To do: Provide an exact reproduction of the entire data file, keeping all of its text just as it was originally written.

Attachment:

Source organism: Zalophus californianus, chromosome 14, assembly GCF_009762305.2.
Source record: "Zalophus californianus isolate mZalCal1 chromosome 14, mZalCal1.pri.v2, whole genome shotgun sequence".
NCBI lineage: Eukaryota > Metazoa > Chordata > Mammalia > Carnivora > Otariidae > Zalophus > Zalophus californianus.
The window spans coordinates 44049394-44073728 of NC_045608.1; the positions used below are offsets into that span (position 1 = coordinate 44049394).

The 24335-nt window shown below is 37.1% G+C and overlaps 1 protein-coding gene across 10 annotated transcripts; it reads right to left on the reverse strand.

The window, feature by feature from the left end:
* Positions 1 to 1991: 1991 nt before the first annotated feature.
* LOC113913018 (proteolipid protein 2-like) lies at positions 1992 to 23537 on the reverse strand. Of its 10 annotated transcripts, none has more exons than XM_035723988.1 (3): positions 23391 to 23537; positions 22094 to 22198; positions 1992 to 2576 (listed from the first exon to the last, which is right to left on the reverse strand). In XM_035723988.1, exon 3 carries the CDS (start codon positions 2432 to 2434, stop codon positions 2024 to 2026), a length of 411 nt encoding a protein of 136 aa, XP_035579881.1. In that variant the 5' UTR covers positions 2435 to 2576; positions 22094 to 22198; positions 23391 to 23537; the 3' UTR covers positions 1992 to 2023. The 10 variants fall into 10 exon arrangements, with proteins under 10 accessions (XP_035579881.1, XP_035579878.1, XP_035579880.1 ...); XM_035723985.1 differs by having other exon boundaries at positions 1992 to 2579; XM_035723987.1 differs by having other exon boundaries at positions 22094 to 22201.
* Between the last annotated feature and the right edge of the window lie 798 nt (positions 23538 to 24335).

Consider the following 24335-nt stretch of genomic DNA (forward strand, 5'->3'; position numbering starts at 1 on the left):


Source organism: Zalophus californianus, chromosome 14, assembly GCF_009762305.2.
Source record: "Zalophus californianus isolate mZalCal1 chromosome 14, mZalCal1.pri.v2, whole genome shotgun sequence".
NCBI lineage: Eukaryota > Metazoa > Chordata > Mammalia > Carnivora > Otariidae > Zalophus > Zalophus californianus.
The window spans coordinates 44049394-44073728 of NC_045608.1; the positions used below are offsets into that span (position 1 = coordinate 44049394).

The 24335-nt window shown below is 37.1% G+C and overlaps 1 protein-coding gene across 10 annotated transcripts; it reads right to left on the reverse strand.

The window, feature by feature from the left end:
* Positions 1 to 1991: 1991 nt before the first annotated feature.
* LOC113913018 (proteolipid protein 2-like) lies at positions 1992 to 23537 on the reverse strand. Of its 10 annotated transcripts, none has more exons than XM_035723988.1 (3): positions 23391 to 23537; positions 22094 to 22198; positions 1992 to 2576 (listed from the first exon to the last, which is right to left on the reverse strand). In XM_035723988.1, exon 3 carries the CDS (start codon positions 2432 to 2434, stop codon positions 2024 to 2026), a length of 411 nt encoding a protein of 136 aa, XP_035579881.1. In that variant the 5' UTR covers positions 2435 to 2576; positions 22094 to 22198; positions 23391 to 23537; the 3' UTR covers positions 1992 to 2023. The 10 variants fall into 10 exon arrangements, with proteins under 10 accessions (XP_035579881.1, XP_035579878.1, XP_035579880.1 ...); XM_035723985.1 differs by having other exon boundaries at positions 1992 to 2579; XM_035723987.1 differs by having other exon boundaries at positions 22094 to 22201.
* Between the last annotated feature and the right edge of the window lie 798 nt (positions 23538 to 24335).

Consider the following 24335-nt stretch of genomic DNA (forward strand, 5'->3'; position numbering starts at 1 on the left):